Linda H. Aiken, PhD, RN, FAAN, FRCN
Nurses hold the key to providing safer, more effective care—and achieving better outcomes for patients.
Linda Aiken’s pioneering research has created an evidence base showing the importance of nurses caring for fewer patients each, having most nurses with bachelor’s or higher qualifications, and improving nurse work environments. Dr. Aiken documented that 30-day mortality after common surgical procedures increased by 7 percent for each additional patient added to a nurse’s workload, and that for each 10 percent increase in nurses with BSN degrees, there was a 5 to 7 percent decline in risk-adjusted mortality. She has also demonstrated that organizations that support professional nursing practice by involving nurses in decision-making have better patient outcomes than matched organizations with poor work environments.
Impact on Practice and Policy
Dr. Aiken has received the major research awards in her field of health services and policy research. In 2014, she received the Gustav O. Lienhard Award from the National Academy of Medicine for her research, which has impacted practice and policy in the United States and abroad. She has received the top awards in health services research, including the Distinguished Investigator Award from AcademyHealth and the Baxter Graham Health Services Research Prize from the Association of University Programs in Health Administration. Dr. Aiken was an Inaugural Awardee in the Sigma Theta Tau International Nurse Researcher’s Hall of Fame.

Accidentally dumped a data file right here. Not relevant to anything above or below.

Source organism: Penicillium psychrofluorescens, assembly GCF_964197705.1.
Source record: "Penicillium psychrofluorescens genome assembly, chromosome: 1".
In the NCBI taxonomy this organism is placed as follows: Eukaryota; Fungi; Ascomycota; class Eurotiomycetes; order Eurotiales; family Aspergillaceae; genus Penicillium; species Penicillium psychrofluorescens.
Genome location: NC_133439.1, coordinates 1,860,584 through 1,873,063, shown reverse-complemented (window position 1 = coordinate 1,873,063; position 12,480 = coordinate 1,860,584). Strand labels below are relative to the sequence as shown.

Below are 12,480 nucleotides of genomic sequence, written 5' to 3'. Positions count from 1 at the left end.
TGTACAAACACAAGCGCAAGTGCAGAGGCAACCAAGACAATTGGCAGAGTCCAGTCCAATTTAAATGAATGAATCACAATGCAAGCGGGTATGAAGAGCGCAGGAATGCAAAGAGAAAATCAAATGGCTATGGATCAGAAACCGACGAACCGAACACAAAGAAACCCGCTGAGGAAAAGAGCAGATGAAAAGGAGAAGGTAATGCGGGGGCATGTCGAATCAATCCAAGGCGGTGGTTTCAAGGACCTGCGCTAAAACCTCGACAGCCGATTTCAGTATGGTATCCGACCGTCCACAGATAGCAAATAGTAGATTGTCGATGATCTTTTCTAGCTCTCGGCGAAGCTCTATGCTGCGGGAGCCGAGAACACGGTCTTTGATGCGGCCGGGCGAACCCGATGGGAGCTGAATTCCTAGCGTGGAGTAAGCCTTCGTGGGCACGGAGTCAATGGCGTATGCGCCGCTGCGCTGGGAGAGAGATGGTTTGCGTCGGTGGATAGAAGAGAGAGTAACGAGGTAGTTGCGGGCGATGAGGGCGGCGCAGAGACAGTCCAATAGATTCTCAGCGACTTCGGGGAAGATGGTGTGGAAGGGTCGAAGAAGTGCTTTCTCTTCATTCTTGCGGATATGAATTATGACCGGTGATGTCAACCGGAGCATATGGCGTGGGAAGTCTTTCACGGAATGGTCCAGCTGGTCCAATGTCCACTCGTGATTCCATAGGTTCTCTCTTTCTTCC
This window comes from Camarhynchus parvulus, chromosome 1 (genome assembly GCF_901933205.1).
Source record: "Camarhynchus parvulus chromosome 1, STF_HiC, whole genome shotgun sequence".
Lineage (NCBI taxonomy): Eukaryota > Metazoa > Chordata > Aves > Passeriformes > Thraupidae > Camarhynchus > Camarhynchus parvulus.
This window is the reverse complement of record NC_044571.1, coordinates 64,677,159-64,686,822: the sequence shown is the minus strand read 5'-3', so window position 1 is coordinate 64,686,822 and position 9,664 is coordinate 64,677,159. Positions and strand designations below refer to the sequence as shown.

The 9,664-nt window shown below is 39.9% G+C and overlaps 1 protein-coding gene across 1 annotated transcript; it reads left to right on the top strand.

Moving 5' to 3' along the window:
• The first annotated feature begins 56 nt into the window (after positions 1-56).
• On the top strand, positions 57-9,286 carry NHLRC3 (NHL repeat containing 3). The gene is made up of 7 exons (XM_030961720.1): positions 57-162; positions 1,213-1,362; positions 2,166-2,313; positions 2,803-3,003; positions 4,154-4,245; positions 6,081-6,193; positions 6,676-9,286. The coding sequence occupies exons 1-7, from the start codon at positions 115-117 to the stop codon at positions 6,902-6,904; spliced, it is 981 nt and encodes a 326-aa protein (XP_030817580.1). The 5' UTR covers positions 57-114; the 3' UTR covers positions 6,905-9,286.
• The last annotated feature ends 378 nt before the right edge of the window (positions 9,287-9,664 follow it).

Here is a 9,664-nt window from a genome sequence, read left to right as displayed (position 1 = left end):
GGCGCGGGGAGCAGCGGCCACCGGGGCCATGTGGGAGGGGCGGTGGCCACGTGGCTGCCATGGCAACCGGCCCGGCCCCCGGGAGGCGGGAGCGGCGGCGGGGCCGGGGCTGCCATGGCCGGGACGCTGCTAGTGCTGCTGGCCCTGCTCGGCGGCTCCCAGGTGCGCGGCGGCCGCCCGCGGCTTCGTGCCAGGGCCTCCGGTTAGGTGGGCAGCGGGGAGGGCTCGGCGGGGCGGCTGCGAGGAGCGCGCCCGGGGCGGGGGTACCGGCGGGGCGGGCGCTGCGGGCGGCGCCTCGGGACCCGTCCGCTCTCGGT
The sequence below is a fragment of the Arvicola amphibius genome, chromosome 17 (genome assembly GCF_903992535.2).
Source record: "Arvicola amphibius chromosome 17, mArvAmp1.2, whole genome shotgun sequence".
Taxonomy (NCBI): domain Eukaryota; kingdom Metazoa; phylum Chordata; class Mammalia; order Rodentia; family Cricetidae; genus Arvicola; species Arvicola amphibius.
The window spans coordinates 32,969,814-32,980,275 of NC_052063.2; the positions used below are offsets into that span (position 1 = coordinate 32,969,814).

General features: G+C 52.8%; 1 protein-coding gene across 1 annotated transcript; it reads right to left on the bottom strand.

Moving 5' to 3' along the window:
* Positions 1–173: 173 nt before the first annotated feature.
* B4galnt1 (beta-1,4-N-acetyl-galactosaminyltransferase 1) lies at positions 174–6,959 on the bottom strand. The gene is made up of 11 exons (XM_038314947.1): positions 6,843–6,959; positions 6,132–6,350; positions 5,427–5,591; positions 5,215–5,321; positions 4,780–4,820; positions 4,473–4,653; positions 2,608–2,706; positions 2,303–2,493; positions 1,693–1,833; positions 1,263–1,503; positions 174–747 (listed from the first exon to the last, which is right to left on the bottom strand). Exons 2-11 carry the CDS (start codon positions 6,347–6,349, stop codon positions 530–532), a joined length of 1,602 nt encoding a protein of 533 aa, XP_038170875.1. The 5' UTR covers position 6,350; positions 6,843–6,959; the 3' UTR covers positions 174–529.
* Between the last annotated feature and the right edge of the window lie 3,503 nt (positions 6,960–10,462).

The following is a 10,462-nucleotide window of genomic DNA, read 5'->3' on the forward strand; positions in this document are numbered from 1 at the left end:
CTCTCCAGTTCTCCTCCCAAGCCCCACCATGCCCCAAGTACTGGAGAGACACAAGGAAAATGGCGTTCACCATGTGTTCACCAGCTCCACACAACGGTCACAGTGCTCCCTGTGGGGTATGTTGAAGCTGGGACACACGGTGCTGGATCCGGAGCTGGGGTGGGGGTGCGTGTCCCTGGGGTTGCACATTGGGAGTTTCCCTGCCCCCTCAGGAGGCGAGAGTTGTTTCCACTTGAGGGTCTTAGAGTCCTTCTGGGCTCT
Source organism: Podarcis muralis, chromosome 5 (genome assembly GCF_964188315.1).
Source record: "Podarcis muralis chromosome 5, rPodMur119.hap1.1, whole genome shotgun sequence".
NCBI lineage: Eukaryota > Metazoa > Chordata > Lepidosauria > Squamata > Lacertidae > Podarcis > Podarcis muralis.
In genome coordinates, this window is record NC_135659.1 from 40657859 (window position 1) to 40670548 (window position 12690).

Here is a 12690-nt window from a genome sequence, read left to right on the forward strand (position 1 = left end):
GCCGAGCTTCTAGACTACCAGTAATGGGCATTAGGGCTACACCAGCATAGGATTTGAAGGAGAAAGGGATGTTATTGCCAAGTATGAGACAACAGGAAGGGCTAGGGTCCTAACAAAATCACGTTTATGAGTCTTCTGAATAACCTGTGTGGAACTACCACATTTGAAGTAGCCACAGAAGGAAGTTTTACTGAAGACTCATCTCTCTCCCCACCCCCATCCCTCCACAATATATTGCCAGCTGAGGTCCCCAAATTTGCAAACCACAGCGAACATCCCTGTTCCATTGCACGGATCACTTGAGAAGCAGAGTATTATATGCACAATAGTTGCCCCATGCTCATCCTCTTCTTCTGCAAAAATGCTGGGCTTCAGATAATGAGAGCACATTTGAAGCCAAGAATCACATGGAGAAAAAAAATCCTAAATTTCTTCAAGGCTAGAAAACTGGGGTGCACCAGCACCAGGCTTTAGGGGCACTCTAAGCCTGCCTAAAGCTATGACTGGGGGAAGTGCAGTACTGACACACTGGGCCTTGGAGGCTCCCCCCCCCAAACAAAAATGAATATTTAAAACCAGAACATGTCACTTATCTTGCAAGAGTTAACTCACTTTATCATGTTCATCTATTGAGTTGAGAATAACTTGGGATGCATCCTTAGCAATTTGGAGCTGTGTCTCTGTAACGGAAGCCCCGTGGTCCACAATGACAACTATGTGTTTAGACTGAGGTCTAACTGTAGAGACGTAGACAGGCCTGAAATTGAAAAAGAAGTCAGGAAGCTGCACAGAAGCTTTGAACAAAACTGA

“The focus of my research is to determine how the organizational context of healthcare can be modified to promote improved patient outcomes.”
- PhD, University of Texas at Austin, 1973
- MN, University of Florida, 1966
- BSN, University of Florida, 1964
Improving Health Outcomes through Research and Policy
California’s development of state-mandated nurse-to-patient ratios in hospitals and public reporting of these ratios in other states were influenced by Dr. Aiken’s research. Beyond the U.S., her research was key to the adoption of safe nurse staffing mandates in Wales, Ireland, and the state of Queensland, Australia. The National Academy of Medicine’s 2010 recommendation that 80 percent of U.S. nurses have a bachelor’s degree by 2020, and the European Parliament’s 2013 decision to recognize a bachelor’s degree educational pathway for nurses in the European Union, reflect her research.
Dr. Aiken is director and founder of Penn Nursing’s Center for Health Outcomes and Policy Research. RN4CAST, one of the center’s projects and based on Dr. Aiken’s research, is the largest study of its kind on nursing care and patient outcomes in the United States, Europe, Asia, South Africa, Australia, and Chile. RN4CAST has been implemented in 30 countries and funded by many sources, including NIH and the European Commission.